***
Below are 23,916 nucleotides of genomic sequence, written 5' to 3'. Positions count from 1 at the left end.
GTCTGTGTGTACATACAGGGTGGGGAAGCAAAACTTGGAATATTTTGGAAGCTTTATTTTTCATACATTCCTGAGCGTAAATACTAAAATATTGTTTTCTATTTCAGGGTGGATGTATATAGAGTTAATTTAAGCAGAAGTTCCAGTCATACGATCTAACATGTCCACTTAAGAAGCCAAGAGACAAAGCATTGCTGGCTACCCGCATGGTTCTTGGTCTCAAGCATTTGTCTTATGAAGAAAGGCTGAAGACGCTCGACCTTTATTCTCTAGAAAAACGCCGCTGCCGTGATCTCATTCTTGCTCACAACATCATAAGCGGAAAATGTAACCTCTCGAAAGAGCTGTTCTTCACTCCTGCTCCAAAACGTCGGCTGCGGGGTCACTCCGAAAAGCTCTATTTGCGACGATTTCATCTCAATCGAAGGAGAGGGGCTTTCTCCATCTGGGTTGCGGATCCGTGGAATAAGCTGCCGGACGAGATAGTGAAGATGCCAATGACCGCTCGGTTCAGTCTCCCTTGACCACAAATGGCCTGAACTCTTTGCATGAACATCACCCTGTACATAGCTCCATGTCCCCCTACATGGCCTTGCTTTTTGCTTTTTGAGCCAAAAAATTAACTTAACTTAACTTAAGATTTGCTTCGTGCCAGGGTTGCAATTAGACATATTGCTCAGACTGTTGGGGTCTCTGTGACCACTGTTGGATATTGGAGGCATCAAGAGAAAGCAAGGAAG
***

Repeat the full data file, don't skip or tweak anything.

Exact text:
Below are 23,916 nucleotides of genomic sequence, written 5' to 3'. Positions count from 1 at the left end.
GTCTGTGTGTACATACAGGGTGGGGAAGCAAAACTTGGAATATTTTGGAAGCTTTATTTTTCATACATTCCTGAGCGTAAATACTAAAATATTGTTTTCTATTTCAGGGTGGATGTATATAGAGTTAATTTAAGCAGAAGTTCCAGTCATACGATCTAACATGTCCACTTAAGAAGCCAAGAGACAAAGCATTGCTGGCTACCCGCATGGTTCTTGGTCTCAAGCATTTGTCTTATGAAGAAAGGCTGAAGACGCTCGACCTTTATTCTCTAGAAAAACGCCGCTGCCGTGATCTCATTCTTGCTCACAACATCATAAGCGGAAAATGTAACCTCTCGAAAGAGCTGTTCTTCACTCCTGCTCCAAAACGTCGGCTGCGGGGTCACTCCGAAAAGCTCTATTTGCGACGATTTCATCTCAATCGAAGGAGAGGGGCTTTCTCCATCTGGGTTGCGGATCCGTGGAATAAGCTGCCGGACGAGATAGTGAAGATGCCAATGACCGCTCGGTTCAGTCTCCCTTGACCACAAATGGCCTGAACTCTTTGCATGAACATCACCCTGTACATAGCTCCATGTCCCCCTACATGGCCTTGCTTTTTGCTTTTTGAGCCAAAAAATTAACTTAACTTAACTTAAGATTTGCTTCGTGCCAGGGTTGCAATTAGACATATTGCTCAGACTGTTGGGGTCTCTGTGACCACTGTTGGATATTGGAGGCATCAAGAGAAAGCAAGGAAG